top of page
  • Writer's pictureNate Purdy

This Day In Writing History - September 18 - P.G. Wodehouse

Updated: Sep 22, 2019

On September 18, 1915, P.G. Wodehouse's short story "Extricating Young Gussie" was published in that day's edition of The Saturday Evening Post. The story marked the British humorist's first work featuring the characters of Bertie Wooster and Jeeves. They would go on to feature prominently in Wodehouse's already extensive bibliography, figuring into many short stories or novels up until publication of the last in 1974, becoming the best-known of Wodehouse's creations.

Always set in an approximation of contemporary London, the stories feature Wooster, an aimless but affable English gentleman finding his way into social trouble from which he is saved by the efforts of the courteous and clever Jeeves, his loyal valet. The stories would often serve as humorous send-ups of the British class system, demonstrating just how much help the upper classes needed maintaining their dignified facades and poking fun at various elements of high society, such as arranged marriages and gentlemen's clubs. Wodehouse's lively writing style was well-received, full of vibrant comic vignettes that helped his characters receive wide readership and multiple adaptations that included radio, theater, film, and television.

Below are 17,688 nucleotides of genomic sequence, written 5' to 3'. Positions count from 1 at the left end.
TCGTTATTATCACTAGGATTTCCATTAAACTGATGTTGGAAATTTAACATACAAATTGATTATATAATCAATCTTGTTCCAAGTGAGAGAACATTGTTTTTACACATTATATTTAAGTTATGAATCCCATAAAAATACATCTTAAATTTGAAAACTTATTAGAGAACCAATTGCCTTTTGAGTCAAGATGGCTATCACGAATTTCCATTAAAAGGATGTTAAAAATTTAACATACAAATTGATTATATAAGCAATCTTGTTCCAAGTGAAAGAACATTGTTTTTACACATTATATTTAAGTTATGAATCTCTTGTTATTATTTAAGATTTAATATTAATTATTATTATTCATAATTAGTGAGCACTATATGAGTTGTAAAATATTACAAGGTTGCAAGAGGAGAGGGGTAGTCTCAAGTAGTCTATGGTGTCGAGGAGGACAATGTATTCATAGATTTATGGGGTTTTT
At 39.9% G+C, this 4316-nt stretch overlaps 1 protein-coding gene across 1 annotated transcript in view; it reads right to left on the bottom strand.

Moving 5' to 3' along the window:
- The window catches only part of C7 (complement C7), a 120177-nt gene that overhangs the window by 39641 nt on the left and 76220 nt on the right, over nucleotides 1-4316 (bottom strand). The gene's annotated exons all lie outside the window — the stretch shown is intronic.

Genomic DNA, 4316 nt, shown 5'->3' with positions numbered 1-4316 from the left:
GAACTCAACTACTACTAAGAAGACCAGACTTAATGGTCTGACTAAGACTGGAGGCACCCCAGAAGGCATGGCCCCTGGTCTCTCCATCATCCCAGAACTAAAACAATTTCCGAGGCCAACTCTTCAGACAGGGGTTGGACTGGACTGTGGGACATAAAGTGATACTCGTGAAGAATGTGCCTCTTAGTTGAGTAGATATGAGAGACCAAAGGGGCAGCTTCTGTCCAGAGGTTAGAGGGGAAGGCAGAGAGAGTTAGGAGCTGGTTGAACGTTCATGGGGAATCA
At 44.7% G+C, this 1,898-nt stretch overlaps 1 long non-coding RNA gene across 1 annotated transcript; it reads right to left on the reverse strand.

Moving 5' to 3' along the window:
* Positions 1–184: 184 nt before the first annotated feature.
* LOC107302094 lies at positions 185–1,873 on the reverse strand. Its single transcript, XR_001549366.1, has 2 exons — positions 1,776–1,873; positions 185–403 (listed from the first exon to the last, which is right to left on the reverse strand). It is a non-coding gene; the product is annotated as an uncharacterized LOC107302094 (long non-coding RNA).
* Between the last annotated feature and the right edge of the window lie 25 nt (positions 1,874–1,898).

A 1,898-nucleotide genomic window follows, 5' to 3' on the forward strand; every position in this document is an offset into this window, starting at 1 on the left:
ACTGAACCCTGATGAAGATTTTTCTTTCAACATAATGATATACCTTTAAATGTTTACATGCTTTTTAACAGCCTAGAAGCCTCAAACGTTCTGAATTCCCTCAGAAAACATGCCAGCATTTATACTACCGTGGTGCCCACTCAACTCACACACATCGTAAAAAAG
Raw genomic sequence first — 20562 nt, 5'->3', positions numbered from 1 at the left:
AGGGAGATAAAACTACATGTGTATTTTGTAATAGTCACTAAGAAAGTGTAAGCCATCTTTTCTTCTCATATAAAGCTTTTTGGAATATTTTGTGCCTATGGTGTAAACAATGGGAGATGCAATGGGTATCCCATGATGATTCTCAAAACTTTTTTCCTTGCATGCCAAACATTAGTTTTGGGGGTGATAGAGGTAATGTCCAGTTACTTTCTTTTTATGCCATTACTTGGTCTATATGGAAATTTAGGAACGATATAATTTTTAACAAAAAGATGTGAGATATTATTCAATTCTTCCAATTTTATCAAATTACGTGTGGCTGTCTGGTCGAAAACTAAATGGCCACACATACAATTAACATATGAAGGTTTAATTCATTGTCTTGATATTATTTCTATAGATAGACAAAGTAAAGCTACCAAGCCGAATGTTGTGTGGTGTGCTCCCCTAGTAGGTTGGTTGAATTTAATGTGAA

Many of these adaptations bore little resemblance to Wodehouse's work; he was particularly displeased with a pair of 1930s films featuring Arthur Treacher as Jeeves (the first also featured David Niven as Wooster) that dispensed with much of the airy humor in favor of unfamiliar thrills and melodrama. Sporadic radio productions followed in later decades, involving such luminaries as Terry-Thomas, Richard Briers, and David Suchet. During that span, the most ambitious adaptation was probably the musical "Jeeves", featuring music from Andrew Lloyd Webber, which earned a short theatrical run in London. Like the early films, it was only loosely related to Wodehouse's material.

The most faithful adaptation has to be the "Jeeves and Wooster" television comedy, which ran for four series on British broadcaster ITV in the early 1990s. Featuring Stephen Fry as Jeeves and Hugh Laurie as Wooster, the show drew heavily from Wodehouse's most memorable stories and often used dialogue as written. Most memorably, the show utilized the musical talents of its leads to further add color to Wodehouse's world. Already well-known comedians, "Jeeves and Wooster" further elevated the careers of Fry and Laurie, who would both go on to distinguished film careers.

There may be no writer who has delivered agreeable absurdity quite like Wodehouse, and the witty Brit is well worth a read, particularly when life may have gotten just a little too silly.



bottom of page